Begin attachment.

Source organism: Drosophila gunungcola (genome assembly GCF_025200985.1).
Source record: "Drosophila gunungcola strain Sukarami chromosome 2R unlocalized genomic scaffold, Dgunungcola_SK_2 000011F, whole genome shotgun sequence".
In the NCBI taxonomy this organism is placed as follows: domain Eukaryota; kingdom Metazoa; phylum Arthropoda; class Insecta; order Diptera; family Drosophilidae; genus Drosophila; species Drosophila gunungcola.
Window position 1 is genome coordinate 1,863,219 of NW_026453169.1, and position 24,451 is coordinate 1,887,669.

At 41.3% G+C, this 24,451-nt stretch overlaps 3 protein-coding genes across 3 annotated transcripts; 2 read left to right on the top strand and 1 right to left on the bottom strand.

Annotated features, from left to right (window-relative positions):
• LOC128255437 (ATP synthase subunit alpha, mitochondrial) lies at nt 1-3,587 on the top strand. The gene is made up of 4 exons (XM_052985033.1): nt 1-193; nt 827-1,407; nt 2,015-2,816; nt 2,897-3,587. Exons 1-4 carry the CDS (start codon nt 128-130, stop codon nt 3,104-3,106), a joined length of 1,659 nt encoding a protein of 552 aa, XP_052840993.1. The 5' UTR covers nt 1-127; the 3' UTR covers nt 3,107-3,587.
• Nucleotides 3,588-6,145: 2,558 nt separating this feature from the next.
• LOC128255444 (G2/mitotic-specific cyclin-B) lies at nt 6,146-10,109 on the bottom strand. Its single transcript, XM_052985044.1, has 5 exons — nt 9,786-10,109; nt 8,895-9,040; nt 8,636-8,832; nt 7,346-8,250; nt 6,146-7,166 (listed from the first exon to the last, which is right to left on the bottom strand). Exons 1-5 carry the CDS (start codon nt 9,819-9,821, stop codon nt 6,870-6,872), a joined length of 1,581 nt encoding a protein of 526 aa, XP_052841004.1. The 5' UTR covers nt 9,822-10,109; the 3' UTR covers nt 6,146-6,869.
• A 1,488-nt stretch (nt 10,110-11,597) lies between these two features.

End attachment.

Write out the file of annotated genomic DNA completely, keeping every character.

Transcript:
Source organism: Drosophila gunungcola (genome assembly GCF_025200985.1).
Source record: "Drosophila gunungcola strain Sukarami chromosome 2R unlocalized genomic scaffold, Dgunungcola_SK_2 000011F, whole genome shotgun sequence".
In the NCBI taxonomy this organism is placed as follows: domain Eukaryota; kingdom Metazoa; phylum Arthropoda; class Insecta; order Diptera; family Drosophilidae; genus Drosophila; species Drosophila gunungcola.
Window position 1 is genome coordinate 1,863,219 of NW_026453169.1, and position 24,451 is coordinate 1,887,669.

At 41.3% G+C, this 24,451-nt stretch overlaps 3 protein-coding genes across 3 annotated transcripts; 2 read left to right on the top strand and 1 right to left on the bottom strand.

Annotated features, from left to right (window-relative positions):
• LOC128255437 (ATP synthase subunit alpha, mitochondrial) lies at nt 1-3,587 on the top strand. The gene is made up of 4 exons (XM_052985033.1): nt 1-193; nt 827-1,407; nt 2,015-2,816; nt 2,897-3,587. Exons 1-4 carry the CDS (start codon nt 128-130, stop codon nt 3,104-3,106), a joined length of 1,659 nt encoding a protein of 552 aa, XP_052840993.1. The 5' UTR covers nt 1-127; the 3' UTR covers nt 3,107-3,587.
• Nucleotides 3,588-6,145: 2,558 nt separating this feature from the next.
• LOC128255444 (G2/mitotic-specific cyclin-B) lies at nt 6,146-10,109 on the bottom strand. Its single transcript, XM_052985044.1, has 5 exons — nt 9,786-10,109; nt 8,895-9,040; nt 8,636-8,832; nt 7,346-8,250; nt 6,146-7,166 (listed from the first exon to the last, which is right to left on the bottom strand). Exons 1-5 carry the CDS (start codon nt 9,819-9,821, stop codon nt 6,870-6,872), a joined length of 1,581 nt encoding a protein of 526 aa, XP_052841004.1. The 5' UTR covers nt 9,822-10,109; the 3' UTR covers nt 6,146-6,869.
• A 1,488-nt stretch (nt 10,110-11,597) lies between these two features.